Stories such as the Dream-Quest and The Cats of Ulthar are said – by some critics – to be in Lovecraft's “Dunsanian” phase but I think these of Lovecraft's stories are far too cheeky and flippant to be truly “Dunsanian” in spirit, indeed they are a type of the “picaresque”, and far too lacking in the elaborate symbolism in which the amazing Lord delighted.
Admittedly there is an influence on the early Lovecraft, in whose view Dunsany was one of the Big Three in the literature of supernatural fiction, the other two being Poe and M.R. James (no mention, as far as I know, of the other celebrated James – Henry - and his “The Turn of the Screw”). But Lovecraft from the start struck out on his own – and there is another consideration in this whole “Lovecraft-Dunsany” thesis apart from Lovecraft's emphasis away from symbolism and towards a version of the picaresque in early stories: for these tales contain the seeds of the Cthulhu Mythos, seen through the uncertain prism of dream.
The lines of the prism hardened later but the dreamlike outlines were there from the start – and more. For there are vignettes of the cosmic struggle that looms large in the later stories, developed to a perfection in At the Mountains of Madness. For instance, in the Dream-Quest we learn from the old Pnakotic Manuscripts that:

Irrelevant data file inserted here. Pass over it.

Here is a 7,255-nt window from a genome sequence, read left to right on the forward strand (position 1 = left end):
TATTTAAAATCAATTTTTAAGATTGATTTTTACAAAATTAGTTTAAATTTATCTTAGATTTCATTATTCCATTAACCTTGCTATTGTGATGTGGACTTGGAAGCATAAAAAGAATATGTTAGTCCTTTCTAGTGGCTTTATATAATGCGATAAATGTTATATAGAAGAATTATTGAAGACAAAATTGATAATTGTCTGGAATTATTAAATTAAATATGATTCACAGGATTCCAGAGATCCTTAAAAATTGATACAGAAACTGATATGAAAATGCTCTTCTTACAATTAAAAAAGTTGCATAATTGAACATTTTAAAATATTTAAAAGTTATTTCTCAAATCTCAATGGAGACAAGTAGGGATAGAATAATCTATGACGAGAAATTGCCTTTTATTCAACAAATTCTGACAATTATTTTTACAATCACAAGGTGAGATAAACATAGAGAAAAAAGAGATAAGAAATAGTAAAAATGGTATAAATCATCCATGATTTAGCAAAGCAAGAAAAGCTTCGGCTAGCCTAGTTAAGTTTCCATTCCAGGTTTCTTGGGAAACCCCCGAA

. . . the hairy cannibal Gnophkehs overcame many-templed Olathoe and slew all the heroes of the land of Lomar . . .
This is Hard Fact that could just as well be read out on the Channel Four News, as appear all fuzzy in a dream. So yes, the early Lovecraft is more dreamlike, certainly influenced by Lord Dunsany, but Cthulhu nevertheless dwelt in this as much as in the later “scientific” tales.
In the Dream-Quest the mountain “Ngranek” is a kind of palimpsest-structure of the myth overlaying the structure of the true Quest. And the following passage concerning Randolph Carter surely has more in common with At the Mountains of Madness than anything in Dunsany: